This interaction has led to the editing of a waybill, finished in 2003 with the aim of providing a solid basis for EU leaders and European citizens to base their decisions and policy making and in order to help reach the objective set by the European Commission to multiply the use of photovoltaic systems by thirty times by 2010.

In 2002, the world production of photovoltaic modules surpassed 550 MW, of which more than the 50% was produced in the EU. At the end of 2004, 79% of all European capacity was in Germany, where 794 MWp had been installed. The European Commission anticipates that Germany may have installed around 4,500 MWp by 2010.[15]

Portugal has the second largest photovoltaic power station in the world,[16] which was completed in December 2008. The complex, called Amareleja photovoltaic power station, covers an area of 250-hectare. The 46-megawatt solar power plant produces enough electricity for 30,000 homes and saves more than 89,383 tons a year in greenhouse gas emissions. Also in production since January 2007, the Serpa solar power plant with a installed capacity 11MW, covers an area of 60-hectare, produces enough energy for 8,000 homes and saves more than 30,000 tons a year in greenhouse gas emissions. These solar parks are approximately 30 km apart.

Solar heating and cooling

Solar heating is the usage of solar energy to provide space or water heating. Worldwide the use was 88 GWthermal (2005). Growth potential is enormous. At present the EU is second after China in the installations. If all EU countries used solar thermal as enthusiastically as the Austrians, the EU’s installed capacity would already be 91 GWth (130 million m2 today, far beyond the target of 100 million m2 by 2010, set by the White Paper in 1997). In 2005 solar heating in the EU was equivalent to more than 686.000 tons of oil. ESTIF’s minimum target is to produce solar heating equivalent to 5.600.000 tons of oil (2020). A more ambitious, but feasible, target is 73 millions tons of oil per year (2020) – a lorry row spanning 1.5 times around the globe.[17]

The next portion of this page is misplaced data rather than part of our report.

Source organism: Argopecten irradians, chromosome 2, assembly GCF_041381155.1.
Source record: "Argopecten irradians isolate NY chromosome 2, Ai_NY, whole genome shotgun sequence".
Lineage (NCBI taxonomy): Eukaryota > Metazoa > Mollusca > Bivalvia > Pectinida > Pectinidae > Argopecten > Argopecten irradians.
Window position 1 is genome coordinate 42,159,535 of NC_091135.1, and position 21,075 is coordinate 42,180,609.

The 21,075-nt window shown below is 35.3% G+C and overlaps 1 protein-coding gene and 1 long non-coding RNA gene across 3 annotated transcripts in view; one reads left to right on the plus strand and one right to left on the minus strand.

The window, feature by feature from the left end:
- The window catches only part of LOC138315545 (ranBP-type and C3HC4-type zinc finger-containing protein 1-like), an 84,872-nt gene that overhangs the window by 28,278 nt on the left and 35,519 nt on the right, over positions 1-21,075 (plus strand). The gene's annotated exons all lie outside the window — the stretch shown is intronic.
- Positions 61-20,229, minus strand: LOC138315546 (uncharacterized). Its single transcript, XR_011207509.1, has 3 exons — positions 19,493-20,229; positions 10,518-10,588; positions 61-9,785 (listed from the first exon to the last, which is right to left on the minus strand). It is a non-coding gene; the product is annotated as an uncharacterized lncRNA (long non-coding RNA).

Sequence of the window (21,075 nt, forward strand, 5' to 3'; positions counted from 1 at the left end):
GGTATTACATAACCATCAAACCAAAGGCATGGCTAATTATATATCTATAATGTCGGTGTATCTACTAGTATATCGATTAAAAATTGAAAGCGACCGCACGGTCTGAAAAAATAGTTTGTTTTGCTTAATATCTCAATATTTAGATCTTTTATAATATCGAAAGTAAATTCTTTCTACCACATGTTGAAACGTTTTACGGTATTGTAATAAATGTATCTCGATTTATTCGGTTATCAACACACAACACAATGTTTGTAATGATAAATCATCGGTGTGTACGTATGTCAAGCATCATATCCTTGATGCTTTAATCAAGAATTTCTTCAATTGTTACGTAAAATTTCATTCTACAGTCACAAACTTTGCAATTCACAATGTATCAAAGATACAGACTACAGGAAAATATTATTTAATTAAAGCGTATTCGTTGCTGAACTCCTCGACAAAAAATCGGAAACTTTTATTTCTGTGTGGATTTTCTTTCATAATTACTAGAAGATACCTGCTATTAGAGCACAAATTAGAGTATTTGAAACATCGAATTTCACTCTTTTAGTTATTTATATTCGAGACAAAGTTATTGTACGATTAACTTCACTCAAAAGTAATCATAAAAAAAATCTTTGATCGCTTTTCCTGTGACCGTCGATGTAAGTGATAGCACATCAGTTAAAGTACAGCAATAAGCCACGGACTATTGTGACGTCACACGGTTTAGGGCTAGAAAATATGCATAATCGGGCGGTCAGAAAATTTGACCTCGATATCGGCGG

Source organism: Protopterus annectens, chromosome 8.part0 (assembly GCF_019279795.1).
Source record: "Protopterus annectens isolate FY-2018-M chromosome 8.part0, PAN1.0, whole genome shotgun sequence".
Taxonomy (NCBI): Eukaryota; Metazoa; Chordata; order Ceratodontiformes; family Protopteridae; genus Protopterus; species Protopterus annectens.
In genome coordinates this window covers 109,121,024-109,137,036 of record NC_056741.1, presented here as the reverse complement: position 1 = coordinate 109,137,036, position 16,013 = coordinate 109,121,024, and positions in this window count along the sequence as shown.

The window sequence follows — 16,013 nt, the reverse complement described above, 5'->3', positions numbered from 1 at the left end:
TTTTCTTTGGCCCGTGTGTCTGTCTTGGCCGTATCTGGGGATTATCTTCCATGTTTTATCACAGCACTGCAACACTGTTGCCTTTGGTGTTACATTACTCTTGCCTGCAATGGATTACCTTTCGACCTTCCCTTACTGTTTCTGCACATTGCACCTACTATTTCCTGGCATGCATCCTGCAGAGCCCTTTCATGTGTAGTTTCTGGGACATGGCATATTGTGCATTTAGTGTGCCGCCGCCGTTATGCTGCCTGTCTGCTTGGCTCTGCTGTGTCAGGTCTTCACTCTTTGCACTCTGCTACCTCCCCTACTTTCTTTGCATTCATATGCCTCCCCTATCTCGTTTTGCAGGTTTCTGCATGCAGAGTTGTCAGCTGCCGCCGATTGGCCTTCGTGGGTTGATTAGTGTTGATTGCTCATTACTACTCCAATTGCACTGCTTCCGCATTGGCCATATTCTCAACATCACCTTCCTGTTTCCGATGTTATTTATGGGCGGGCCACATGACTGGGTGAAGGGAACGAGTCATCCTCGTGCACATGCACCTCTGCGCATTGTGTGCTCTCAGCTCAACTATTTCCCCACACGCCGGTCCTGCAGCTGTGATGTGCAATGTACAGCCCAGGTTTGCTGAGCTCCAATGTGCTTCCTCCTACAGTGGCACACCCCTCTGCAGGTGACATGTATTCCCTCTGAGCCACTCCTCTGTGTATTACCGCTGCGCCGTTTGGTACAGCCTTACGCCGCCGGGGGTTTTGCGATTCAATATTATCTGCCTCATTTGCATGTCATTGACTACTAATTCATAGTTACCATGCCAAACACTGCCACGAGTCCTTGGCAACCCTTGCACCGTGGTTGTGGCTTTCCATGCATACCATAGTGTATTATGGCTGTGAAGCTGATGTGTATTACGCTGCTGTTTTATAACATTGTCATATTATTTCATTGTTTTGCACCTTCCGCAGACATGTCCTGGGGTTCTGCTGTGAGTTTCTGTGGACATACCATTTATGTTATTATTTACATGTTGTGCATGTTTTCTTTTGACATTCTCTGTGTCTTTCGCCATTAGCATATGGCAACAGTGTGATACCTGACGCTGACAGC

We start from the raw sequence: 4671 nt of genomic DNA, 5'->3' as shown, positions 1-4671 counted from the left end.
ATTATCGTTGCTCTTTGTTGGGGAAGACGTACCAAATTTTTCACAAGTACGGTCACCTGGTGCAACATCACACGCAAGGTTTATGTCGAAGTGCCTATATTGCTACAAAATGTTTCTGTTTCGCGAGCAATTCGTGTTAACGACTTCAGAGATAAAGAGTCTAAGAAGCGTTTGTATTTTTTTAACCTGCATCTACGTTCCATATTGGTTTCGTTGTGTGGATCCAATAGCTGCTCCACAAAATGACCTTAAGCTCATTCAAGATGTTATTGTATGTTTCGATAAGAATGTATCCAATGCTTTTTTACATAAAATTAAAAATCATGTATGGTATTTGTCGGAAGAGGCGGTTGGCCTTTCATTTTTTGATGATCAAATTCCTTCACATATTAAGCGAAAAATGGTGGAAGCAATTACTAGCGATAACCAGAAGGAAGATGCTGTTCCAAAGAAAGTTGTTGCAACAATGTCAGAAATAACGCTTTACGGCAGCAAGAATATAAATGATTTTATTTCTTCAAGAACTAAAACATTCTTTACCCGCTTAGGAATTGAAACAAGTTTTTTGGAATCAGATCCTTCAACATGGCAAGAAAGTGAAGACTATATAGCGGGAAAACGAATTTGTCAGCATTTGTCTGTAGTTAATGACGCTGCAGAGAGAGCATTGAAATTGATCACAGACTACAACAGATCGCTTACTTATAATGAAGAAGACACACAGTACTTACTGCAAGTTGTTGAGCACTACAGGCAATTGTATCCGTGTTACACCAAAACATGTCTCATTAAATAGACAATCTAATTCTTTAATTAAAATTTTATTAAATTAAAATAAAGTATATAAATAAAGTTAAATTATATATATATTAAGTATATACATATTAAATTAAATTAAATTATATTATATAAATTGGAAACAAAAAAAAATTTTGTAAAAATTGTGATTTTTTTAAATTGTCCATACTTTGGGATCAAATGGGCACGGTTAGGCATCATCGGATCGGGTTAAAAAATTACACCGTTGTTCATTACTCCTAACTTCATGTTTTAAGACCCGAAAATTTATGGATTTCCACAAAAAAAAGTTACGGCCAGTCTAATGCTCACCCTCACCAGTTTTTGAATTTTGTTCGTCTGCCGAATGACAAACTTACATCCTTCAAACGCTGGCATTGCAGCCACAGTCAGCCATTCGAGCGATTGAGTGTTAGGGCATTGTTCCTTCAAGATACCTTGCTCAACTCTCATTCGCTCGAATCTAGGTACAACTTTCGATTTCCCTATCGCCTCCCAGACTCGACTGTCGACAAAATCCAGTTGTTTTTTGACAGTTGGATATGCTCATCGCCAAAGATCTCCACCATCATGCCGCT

The research efforts and infrastructure needed to supply 50% of the energy for space and water heating and cooling across Europe using solar thermal energy has been set out under the aegis of the European Solar Thermal Technology Platform (ESTTP).[18] Published in late December 2008, more than 100 experts developed the strategic research agenda (SRA),[19] which includes a deployment roadmap showing the non-technological framework conditions that will enable this ambitious goal to be reached by 2050.[20]

Wave power

Pelamis wave energy convetor

The world's first commercial wave farm is located at the Aguçadora Wave Park near Póvoa de Varzim in Portugal. The farm which uses three Pelamis P-750 machines was officially opened in 2008[21] by the Portuguese minister for the economy. A second phase of the project is now planned to increase the installed capacity from 2.25MW to 21MW using a further 25 machines.[22]

Funding for a wave farm in Scotland using four Pelamis machines was announced on February 20, 2007 by the Scottish Executive. The funding of just over £4 million is part of a £13 million funding package for marine power in Scotland. The farm, is to be located at the European Marine Test Centre (EMEC) off the coast of Orkney and will have an installed capacity of 3MW.[23]

Hydrogen fuel

A Mazda RX-8 powered by Hydrogen fuel.

The European Commission is currently sponsoring a practical programme of vehicle trials for battery powered vehicles. The most ambitious projects are the 1 million CUTE (Clean Urban Transport for Europe) scheme and the ECTOS (Ecological City Transport System).

The tests are taking place in the cities of Amsterdam, Barcelona, Hamburg, London, Luxembourg, Madrid, Porto, Reykjavík, Stockholm and Stuttgart. It consists of putting into service public buses, called Citaro, manufactured by DaimlerChrysler.

Statistics

Wind power

EU Wind Energy (MW) [24][25][26][27]
No Country 2008 2007 2006 2005 2004 2003 2002 2001
1 Germany 23,903 22,247 20,622 18,415 16,629 14,609 11,994 8,754
2 Spain 16,740 15,145 11,615 10,028 8,263 6,203 4,825 3,337
3 Italy 3,736 2,726 2,123 1,718 1,255 913 797 690